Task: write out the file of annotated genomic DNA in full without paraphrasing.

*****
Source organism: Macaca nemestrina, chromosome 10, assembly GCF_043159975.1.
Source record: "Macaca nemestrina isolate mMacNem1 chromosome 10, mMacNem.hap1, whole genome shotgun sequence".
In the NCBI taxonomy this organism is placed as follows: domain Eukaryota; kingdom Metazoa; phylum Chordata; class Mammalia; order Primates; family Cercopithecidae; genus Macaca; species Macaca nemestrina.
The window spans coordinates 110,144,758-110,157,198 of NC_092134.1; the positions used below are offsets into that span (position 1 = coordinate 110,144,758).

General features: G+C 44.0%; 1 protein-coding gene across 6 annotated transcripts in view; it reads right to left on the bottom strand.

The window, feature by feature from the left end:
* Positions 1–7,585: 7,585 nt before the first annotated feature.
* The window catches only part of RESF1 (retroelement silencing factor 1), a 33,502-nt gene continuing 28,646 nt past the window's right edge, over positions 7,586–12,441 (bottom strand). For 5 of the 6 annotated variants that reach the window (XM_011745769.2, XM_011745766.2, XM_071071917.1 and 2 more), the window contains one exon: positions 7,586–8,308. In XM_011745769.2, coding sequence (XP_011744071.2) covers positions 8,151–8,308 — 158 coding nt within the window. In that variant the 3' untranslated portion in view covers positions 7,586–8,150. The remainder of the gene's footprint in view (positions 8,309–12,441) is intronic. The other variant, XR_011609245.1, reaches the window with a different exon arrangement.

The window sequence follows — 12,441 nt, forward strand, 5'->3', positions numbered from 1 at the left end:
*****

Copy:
Source organism: Macaca nemestrina, chromosome 10, assembly GCF_043159975.1.
Source record: "Macaca nemestrina isolate mMacNem1 chromosome 10, mMacNem.hap1, whole genome shotgun sequence".
In the NCBI taxonomy this organism is placed as follows: domain Eukaryota; kingdom Metazoa; phylum Chordata; class Mammalia; order Primates; family Cercopithecidae; genus Macaca; species Macaca nemestrina.
The window spans coordinates 110,144,758-110,157,198 of NC_092134.1; the positions used below are offsets into that span (position 1 = coordinate 110,144,758).

General features: G+C 44.0%; 1 protein-coding gene across 6 annotated transcripts in view; it reads right to left on the bottom strand.

The window, feature by feature from the left end:
* Positions 1–7,585: 7,585 nt before the first annotated feature.
* The window catches only part of RESF1 (retroelement silencing factor 1), a 33,502-nt gene continuing 28,646 nt past the window's right edge, over positions 7,586–12,441 (bottom strand). For 5 of the 6 annotated variants that reach the window (XM_011745769.2, XM_011745766.2, XM_071071917.1 and 2 more), the window contains one exon: positions 7,586–8,308. In XM_011745769.2, coding sequence (XP_011744071.2) covers positions 8,151–8,308 — 158 coding nt within the window. In that variant the 3' untranslated portion in view covers positions 7,586–8,150. The remainder of the gene's footprint in view (positions 8,309–12,441) is intronic. The other variant, XR_011609245.1, reaches the window with a different exon arrangement.

The window sequence follows — 12,441 nt, forward strand, 5'->3', positions numbered from 1 at the left end: